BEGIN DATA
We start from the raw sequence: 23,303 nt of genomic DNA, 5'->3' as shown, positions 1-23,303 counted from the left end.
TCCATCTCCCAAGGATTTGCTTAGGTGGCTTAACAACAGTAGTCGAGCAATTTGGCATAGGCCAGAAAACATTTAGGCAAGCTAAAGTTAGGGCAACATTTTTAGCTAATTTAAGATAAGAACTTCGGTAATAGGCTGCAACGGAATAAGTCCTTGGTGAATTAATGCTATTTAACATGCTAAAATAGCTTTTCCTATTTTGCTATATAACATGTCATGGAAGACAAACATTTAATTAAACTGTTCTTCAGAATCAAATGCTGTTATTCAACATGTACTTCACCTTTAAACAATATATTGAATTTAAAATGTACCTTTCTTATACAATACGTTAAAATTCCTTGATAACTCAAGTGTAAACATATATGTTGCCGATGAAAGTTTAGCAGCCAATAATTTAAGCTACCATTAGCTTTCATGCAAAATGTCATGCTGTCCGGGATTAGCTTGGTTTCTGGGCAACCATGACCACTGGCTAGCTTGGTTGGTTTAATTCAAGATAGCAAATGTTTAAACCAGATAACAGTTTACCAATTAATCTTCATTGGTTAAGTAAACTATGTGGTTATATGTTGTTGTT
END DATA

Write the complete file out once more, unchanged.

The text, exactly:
We start from the raw sequence: 23,303 nt of genomic DNA, 5'->3' as shown, positions 1-23,303 counted from the left end.
TCCATCTCCCAAGGATTTGCTTAGGTGGCTTAACAACAGTAGTCGAGCAATTTGGCATAGGCCAGAAAACATTTAGGCAAGCTAAAGTTAGGGCAACATTTTTAGCTAATTTAAGATAAGAACTTCGGTAATAGGCTGCAACGGAATAAGTCCTTGGTGAATTAATGCTATTTAACATGCTAAAATAGCTTTTCCTATTTTGCTATATAACATGTCATGGAAGACAAACATTTAATTAAACTGTTCTTCAGAATCAAATGCTGTTATTCAACATGTACTTCACCTTTAAACAATATATTGAATTTAAAATGTACCTTTCTTATACAATACGTTAAAATTCCTTGATAACTCAAGTGTAAACATATATGTTGCCGATGAAAGTTTAGCAGCCAATAATTTAAGCTACCATTAGCTTTCATGCAAAATGTCATGCTGTCCGGGATTAGCTTGGTTTCTGGGCAACCATGACCACTGGCTAGCTTGGTTGGTTTAATTCAAGATAGCAAATGTTTAAACCAGATAACAGTTTACCAATTAATCTTCATTGGTTAAGTAAACTATGTGGTTATATGTTGTTGTT